NinjaTrader uses a State change system to represent various life cycles of your NinjaScript object. For more basic indicators and strategies, simply understanding each State described on the OnStateChange() page is sufficient. However, for more advanced development projects, it is critical to understand how NinjaTrader calls these states for various instances throughout the lifetime of the entire application.
There are two categories of instances instantiated by NinjaTrader:
|•||"UI" instances representing its default properties on various user interfaces|
|•||The "configured" instance executing your custom instructions|
In both categories, OnStateChange() is called at least twice: once to State.SetDefaults acquiring various default property values, and then again to State.Terminated handling internal references cleanup.
Note: It is important to understand that previous major versions of NinjaTrader were not so diligent in running termination logic for UI instances and the current major NinjaTrader 8 version has been changed to help properly address related issues.
To elaborate on that process, imagine the sequence of user events required to start an indicator on a chart:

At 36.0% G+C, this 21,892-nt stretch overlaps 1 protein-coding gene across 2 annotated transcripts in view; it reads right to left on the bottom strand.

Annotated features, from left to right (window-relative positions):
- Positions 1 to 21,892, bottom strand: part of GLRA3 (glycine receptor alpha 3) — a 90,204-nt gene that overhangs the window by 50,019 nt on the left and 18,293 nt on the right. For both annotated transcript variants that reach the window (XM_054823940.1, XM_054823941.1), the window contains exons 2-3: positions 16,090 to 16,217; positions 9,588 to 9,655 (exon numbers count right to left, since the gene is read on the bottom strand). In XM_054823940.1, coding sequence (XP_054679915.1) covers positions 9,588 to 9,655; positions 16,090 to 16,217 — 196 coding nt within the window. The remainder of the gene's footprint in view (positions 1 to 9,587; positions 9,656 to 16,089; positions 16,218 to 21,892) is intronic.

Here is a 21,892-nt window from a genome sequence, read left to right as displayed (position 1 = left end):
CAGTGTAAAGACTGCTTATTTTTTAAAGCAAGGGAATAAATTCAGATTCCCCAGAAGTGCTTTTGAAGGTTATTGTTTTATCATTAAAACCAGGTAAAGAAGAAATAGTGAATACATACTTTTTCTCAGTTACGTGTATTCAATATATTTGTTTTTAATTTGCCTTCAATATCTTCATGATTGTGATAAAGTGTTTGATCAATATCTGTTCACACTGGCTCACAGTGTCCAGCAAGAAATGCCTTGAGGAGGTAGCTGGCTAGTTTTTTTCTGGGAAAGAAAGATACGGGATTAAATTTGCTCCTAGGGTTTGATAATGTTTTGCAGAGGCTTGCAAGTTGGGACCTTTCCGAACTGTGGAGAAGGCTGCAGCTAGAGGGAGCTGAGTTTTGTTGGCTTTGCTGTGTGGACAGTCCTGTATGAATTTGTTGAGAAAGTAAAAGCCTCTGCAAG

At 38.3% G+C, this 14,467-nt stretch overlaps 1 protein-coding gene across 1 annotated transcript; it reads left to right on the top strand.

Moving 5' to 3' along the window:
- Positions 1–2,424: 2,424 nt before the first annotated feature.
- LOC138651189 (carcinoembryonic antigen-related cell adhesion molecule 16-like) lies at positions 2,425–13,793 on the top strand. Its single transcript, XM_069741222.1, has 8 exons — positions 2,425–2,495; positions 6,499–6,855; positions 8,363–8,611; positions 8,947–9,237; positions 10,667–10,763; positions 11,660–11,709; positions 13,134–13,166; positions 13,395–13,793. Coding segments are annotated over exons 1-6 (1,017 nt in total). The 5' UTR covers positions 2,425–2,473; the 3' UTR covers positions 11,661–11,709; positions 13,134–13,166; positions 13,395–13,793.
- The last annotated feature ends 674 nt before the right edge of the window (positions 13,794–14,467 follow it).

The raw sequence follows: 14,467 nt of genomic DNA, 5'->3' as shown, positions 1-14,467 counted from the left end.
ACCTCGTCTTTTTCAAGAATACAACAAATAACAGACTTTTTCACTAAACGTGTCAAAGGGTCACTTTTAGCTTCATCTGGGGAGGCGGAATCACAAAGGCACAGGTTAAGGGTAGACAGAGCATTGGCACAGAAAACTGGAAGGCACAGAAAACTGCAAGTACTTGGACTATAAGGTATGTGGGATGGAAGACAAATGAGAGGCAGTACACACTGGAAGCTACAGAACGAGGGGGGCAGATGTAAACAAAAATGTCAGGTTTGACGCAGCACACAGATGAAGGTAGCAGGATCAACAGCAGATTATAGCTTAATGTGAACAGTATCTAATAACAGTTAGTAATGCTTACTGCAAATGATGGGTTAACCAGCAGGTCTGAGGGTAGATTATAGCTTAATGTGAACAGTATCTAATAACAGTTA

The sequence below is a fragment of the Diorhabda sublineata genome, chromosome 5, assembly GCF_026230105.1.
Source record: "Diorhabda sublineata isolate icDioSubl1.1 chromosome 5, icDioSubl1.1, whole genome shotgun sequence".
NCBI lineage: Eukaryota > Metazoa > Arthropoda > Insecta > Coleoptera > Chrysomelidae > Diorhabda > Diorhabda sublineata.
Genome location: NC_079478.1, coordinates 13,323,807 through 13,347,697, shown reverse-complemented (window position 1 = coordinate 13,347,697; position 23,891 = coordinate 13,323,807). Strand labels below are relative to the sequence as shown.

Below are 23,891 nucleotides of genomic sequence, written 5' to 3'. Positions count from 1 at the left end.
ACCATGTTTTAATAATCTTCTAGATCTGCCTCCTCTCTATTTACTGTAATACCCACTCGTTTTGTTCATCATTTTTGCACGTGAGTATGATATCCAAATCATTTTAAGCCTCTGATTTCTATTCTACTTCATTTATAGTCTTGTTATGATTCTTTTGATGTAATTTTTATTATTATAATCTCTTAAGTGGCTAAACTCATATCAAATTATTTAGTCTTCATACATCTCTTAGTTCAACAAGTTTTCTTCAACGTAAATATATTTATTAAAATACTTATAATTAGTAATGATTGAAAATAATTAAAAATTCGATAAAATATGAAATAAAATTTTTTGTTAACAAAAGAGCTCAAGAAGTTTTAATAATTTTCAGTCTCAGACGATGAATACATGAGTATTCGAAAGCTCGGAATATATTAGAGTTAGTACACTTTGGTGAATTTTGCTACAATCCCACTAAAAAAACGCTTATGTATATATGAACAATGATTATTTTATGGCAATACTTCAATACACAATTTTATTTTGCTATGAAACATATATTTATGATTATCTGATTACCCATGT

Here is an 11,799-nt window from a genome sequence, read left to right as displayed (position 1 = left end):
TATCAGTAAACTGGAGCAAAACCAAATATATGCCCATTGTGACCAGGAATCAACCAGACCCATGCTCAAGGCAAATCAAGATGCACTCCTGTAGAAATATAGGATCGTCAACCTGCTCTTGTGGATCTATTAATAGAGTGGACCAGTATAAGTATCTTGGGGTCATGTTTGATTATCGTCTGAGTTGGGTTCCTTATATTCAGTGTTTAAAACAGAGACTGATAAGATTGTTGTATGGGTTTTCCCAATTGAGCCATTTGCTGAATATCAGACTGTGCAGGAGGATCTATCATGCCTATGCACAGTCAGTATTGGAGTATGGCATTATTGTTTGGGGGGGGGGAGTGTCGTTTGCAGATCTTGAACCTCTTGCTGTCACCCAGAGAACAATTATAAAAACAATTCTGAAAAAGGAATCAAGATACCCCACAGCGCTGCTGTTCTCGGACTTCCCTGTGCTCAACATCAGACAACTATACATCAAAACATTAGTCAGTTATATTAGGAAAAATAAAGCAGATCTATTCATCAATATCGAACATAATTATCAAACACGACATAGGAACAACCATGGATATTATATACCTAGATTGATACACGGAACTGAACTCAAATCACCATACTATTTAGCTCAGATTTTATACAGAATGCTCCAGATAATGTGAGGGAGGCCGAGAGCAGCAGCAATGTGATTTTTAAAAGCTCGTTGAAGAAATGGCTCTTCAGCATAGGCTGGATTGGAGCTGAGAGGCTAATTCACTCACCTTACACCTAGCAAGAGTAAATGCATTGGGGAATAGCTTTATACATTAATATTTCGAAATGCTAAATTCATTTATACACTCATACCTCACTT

|1.||User right clicks on a Chart and select "Indicator"|
|2.||User adds an Indicator from the Available list|
|3.||User configures desired Properties and presses "Apply" or "OK"|
During this sequence, there are actually 3 instances of the same indicator created by NinjaTrader:
|1.||The instance displaying the Name property to the list of "Available" indicators (Note: this process involves creating an instance of all indicators in order to build the complete list)|
|2.||The instance displaying the individual Name and its default Properties|
|3.||The instance configured and executing on the chart|
To visualize how each instance goes through its States, please consider the logic and flow chart below:
|1.||In order to display the indicator name in the list of "Available" indicators, the NinjaTrader core must find the Name of each installed indicator defined in their SetDefaults. This occurs simultaneously for every indicator installed on the system in order to build the full list of available indicators.|
|2.||The selected indicator is then cloned and SetDefaults is called again in order to display the default properties to the "Properties" grid. This only occurs for the individual indicator.|